The 10 Dart Mag
Functionally, the Desolator’s unique 10 dart banana mag is no different to the existing 10 dart banana mag. Aesthetically however, the two are very different. The Desolator’s mag has a translucent right side, allowing convenient ammo checking unlike the solid orange N-Strike/Modulus mag. This mag also has an attachment on the bottom, and different styling on the sides. The bottom attachment is functionally irrelevant, however is very similar to that found on Double Dealer mags, and adds extra flair and style to an otherwise boring and ordinary mag.
Since this particular Desolator is an orange trigger model, it is more powerful than the typical stock blasters I can buy in Australia. Note that performance was tested with near full charge alkalines. Range wise the Desolator achieved around 11-13 metres parallel to ground at full speed. This is noticeably better than typical grey trigger performance, though is not unusual for orange trigger blasters. In terms of muzzle velocity, it was achieving an average of around 60fps with quite good consistency. Rapid fire reduces muzzle velocity and range significantly, with the Desolator requiring a good 3 seconds to rev up to full speed.
Accuracy wise the Desolator is surprisingly good. Despite using Elite-style darts, most darts flew straight, with veering usually occuring only beyond 9 metres. I was getting quite tight spreads even with Elites, certainly better than most stock blasters I’ve tested recently.
Rate of fire is entirely dependent on trigger technique. A decent trigger technique can yield 4-5 darts per second reliably, while specialised techniques can easily exceed that. Note that higher ROF is not possible with a stock Desolator, as the flywheels will slow down until they stall.
Role in Gameplay
Since the Desolator is essentially a Stryfe with a short stock, it fills the same sort of roles. Although usable as an all-round blaster, a stock Desolator is most effective in close range. At this range it can take full advantage of its ROF without being too heavily impacted by its range loss during rapid fire. At longer ranges, the Desolator is at a disadvantage to more powerful blasters such as the Retaliator, though is still capable of trading fire with them.
Unlike the Stryfe, the Desolator cannot be set up in a variety of sizes and shapes, and so is not quite as versatile. That said however, I personally find the Desolator to be much better looking than any of the Stryfe’s possible setups.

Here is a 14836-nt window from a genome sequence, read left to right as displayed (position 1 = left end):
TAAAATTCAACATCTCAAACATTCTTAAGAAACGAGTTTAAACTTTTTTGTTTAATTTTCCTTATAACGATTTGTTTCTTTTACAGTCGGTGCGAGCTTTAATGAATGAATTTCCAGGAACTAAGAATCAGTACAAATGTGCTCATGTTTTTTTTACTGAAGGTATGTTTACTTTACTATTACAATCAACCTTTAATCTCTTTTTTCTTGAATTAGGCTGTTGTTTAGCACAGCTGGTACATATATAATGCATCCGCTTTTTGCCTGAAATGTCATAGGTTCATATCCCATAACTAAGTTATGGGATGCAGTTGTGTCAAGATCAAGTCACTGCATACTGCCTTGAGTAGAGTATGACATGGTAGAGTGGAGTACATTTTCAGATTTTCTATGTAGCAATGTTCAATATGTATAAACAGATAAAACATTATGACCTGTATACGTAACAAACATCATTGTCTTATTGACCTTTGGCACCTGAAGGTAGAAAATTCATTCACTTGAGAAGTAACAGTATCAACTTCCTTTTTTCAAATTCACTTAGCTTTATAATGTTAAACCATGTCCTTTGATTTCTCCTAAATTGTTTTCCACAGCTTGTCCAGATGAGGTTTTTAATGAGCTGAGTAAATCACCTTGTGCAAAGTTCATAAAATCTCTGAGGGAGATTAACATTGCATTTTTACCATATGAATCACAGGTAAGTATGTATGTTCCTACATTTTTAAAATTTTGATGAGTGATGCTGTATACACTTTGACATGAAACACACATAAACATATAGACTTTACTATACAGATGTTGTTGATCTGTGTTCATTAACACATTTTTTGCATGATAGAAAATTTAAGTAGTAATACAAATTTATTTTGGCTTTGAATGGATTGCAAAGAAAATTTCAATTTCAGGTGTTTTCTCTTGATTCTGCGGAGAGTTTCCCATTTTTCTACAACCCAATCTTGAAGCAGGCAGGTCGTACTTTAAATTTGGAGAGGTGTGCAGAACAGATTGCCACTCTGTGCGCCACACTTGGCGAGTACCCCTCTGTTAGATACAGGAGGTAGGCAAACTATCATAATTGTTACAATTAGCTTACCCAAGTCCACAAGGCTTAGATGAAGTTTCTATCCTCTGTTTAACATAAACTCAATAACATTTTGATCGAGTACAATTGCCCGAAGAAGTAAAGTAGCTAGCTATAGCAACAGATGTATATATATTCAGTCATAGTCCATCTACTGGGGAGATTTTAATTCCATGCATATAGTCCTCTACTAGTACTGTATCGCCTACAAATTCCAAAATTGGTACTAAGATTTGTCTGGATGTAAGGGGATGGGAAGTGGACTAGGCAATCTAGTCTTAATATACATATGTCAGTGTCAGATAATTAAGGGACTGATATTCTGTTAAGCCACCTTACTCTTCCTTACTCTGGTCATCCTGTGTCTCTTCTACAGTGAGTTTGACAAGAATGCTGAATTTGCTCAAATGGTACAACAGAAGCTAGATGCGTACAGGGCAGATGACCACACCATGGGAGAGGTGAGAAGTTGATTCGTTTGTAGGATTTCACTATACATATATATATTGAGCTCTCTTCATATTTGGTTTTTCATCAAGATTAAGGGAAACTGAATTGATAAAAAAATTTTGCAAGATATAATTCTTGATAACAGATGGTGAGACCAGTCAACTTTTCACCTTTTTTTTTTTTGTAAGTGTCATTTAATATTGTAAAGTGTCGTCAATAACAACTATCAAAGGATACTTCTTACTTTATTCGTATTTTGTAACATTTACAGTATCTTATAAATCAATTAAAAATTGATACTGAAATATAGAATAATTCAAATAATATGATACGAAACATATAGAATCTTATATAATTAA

Value and Summary
The Desolator in the US is a Target exclusive, retailing for 30USD. For comparison, a Stryfe retails for 20USD, and the Retaliator 25USD. Relative to the Stryfe, the Desolator represents decent value as it offers a more complete blaster, with a fixed stock and a larger mag, for an extra 10USD. While it doesn’t quite compare to the Retaliator for raw value, little else can. Not only is the Desolator reasonably priced, but it is also an all round solid stock blaster, and offers quite good mod potential. If you’re looking for a decent stock blaster, an awesome looking flywheeler or even just a cool, fun blaster, the Desolator is certainly an option I would recommend considering.
As mentioned many times throughout this review, the Desolator is essentially just a fancy Stryfe with a short stock. With that in mind, it can be modified in essentially the same way. A basic rewire will improve performance slightly, even with AAs. A new set of motors with appropriate wiring, switch and power source can have it hitting 110+fps muzzle velocity reliably, even in rapid fire. Such mods also essentially eliminate rev-up time, removing one of the biggest drawbacks of flywheel blasters. Replacing the flywheels with aftermarkets ones can bump up its muzzle velocity even more, up to and beyond 130fps. When overhauled, the Desolator becomes a top notch “superstock” level blaster, just like the Stryfe.
One potential issue with the Desolator is having to run wires through the magwell. There is very little space for them, so I’d recommend using a slightly thinner wire for convenience.
There’s an additional boon for aesthetic modders. The majority of differently coloured sections of the shell are actually seperate pieces, and can be removed. For instance, the black foregrip and the front tac rail are both easily removable. This makes it much easier to paint different segments, as well as easier to test and maintain.
You can find the same review on my own blog: Outback Nerf
Wyatt Holcombe (wymario)